The presentation of this declaration to the OAU’s summit of heads of state was an act of brilliance on the part of Tambo, given that some leaders doubted its merits. Tambo’s diplomatic skills were fundamental to ensuring the unanimous adoption of the declaration at that summit.

Tambo understood that the opposition of even a single country had the potential to derail the adoption of the document by world leaders at the UN General Assembly. His grasp of the value of UN consensus and political support underlined his resolve to present a united front by African states at the UN.

A step ahead

The document was finalised within a short time. I have no doubt that Tambo’s health was severely affected by the work he needed to complete before the General Assembly gathering in September 1989. I remember him missing his annual medical checkup because he had to prioritise gaining the support of all frontline member states regarding changes to the document, as mandated by the OAU summit.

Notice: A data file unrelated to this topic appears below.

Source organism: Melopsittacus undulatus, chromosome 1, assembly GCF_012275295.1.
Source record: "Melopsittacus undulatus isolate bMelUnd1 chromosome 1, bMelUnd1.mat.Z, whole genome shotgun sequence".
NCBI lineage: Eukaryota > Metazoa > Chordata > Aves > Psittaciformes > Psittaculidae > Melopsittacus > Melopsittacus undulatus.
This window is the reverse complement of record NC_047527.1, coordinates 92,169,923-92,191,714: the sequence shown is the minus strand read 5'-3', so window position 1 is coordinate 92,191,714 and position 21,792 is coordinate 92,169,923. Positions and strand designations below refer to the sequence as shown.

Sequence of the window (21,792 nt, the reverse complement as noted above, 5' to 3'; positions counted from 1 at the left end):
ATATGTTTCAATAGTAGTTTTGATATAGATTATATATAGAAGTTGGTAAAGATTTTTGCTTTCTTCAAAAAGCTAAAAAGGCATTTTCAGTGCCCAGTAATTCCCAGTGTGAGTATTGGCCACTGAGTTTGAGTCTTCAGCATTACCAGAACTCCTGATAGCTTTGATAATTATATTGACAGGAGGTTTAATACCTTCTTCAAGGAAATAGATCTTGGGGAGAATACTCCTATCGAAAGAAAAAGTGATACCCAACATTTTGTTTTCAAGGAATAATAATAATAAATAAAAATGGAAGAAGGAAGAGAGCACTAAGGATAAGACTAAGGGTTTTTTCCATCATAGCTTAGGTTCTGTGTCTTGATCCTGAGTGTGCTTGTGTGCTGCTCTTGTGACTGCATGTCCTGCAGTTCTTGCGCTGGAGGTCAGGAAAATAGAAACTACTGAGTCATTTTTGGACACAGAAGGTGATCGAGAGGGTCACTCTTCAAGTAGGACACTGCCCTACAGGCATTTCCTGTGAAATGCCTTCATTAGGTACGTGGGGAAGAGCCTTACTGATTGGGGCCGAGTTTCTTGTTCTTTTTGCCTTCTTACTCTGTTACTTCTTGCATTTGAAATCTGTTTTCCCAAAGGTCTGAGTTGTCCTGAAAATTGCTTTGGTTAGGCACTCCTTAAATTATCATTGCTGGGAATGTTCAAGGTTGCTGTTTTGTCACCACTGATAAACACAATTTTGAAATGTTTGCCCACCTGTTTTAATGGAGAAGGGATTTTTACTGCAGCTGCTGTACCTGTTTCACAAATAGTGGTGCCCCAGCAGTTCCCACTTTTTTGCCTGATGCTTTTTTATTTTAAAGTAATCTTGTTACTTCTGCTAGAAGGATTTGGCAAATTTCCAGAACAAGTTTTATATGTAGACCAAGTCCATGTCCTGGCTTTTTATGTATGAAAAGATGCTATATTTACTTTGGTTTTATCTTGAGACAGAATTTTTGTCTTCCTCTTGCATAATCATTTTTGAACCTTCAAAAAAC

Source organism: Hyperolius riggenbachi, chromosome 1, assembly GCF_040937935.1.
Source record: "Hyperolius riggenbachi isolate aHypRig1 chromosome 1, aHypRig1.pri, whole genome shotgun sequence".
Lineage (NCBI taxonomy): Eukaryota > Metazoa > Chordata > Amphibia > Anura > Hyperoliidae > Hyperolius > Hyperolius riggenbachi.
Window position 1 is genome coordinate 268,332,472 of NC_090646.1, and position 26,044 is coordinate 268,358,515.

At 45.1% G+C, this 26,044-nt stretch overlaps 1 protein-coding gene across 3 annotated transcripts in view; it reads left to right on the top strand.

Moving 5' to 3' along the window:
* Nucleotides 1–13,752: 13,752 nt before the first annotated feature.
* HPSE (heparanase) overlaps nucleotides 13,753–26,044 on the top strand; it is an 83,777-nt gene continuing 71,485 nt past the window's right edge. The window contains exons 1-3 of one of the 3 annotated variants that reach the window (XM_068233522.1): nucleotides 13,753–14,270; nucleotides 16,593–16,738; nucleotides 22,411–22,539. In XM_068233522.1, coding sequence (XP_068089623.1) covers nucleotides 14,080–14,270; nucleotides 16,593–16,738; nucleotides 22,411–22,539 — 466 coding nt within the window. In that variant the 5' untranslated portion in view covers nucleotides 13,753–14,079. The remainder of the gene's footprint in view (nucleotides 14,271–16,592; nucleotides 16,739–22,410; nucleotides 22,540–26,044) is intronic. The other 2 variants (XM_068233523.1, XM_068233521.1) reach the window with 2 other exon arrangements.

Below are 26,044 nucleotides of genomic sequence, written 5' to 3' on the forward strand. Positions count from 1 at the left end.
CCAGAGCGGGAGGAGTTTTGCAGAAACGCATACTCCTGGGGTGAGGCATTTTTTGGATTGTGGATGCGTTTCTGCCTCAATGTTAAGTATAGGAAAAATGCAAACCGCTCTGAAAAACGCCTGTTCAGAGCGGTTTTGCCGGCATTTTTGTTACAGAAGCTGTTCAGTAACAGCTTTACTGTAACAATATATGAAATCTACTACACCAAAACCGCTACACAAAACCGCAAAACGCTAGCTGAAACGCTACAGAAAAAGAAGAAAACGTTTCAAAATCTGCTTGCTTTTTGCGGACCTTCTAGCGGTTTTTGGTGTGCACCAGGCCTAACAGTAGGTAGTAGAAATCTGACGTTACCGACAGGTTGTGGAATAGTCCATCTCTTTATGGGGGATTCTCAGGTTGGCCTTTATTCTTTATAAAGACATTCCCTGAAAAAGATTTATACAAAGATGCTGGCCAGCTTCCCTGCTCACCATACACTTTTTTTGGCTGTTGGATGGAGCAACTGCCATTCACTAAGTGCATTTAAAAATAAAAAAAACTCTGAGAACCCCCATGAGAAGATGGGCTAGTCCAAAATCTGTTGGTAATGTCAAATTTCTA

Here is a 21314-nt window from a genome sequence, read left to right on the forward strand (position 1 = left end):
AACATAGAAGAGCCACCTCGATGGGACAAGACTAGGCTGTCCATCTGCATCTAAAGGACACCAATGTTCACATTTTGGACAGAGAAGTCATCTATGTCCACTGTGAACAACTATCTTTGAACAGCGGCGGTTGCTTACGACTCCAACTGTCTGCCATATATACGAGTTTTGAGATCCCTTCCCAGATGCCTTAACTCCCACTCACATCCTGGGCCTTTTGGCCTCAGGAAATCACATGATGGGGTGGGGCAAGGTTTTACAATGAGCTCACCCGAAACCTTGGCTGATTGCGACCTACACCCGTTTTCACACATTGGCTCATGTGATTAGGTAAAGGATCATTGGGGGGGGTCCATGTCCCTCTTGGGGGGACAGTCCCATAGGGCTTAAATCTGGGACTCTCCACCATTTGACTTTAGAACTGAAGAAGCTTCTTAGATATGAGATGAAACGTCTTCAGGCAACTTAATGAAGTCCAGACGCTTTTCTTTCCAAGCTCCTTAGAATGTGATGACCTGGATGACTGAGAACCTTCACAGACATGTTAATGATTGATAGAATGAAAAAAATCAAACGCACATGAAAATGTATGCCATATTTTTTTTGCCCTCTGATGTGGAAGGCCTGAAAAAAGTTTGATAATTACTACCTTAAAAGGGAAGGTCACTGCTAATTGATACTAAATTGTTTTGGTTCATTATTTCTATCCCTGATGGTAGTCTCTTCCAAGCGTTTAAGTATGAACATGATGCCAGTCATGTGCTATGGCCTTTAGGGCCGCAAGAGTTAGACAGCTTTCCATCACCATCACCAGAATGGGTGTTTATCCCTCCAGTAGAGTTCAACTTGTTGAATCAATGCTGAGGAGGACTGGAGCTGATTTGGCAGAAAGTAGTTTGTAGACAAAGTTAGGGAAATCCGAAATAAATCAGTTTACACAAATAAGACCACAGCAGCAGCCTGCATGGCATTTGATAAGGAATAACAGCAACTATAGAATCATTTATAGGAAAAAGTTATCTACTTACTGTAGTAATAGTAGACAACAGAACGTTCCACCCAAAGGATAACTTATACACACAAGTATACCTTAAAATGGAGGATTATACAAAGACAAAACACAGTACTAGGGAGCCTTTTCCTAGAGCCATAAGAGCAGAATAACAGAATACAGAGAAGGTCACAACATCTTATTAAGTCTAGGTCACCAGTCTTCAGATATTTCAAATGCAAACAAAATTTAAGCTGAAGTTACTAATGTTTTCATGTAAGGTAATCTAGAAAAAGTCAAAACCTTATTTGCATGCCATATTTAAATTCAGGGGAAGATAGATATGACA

As always, Zambia’s then president Kenneth Kaunda provided him with a plane to fly to all the frontline states to finalise these changes.

Tambo flew to six countries in three days and accomplished his mission. The gruelling travel demands contributed to his suffering the stroke which eventually took his life. I cannot forget that day: Wednesday, 9 August 1989. It was the day Tambo made the supreme sacrifice to ensure that there was a viable framework for the negotiation of a democratic South Africa.

A closer look at the UN Declaration highlights the fact that one needs to appreciate Tambo’s understanding of the Westphalian political order, which has at its core the notion of state sovereignty.

To this end, the declaration is divided into sections dealing with the principles of a future democratic South Africa based on constitutionality, the rule of law and an independent, nonracial judiciary.

Our constitutional democracy is rooted in Tambo’s sterling work, which provided a climate for negotiations by spelling out what the apartheid regime needed to do to create conditions conducive for negotiations.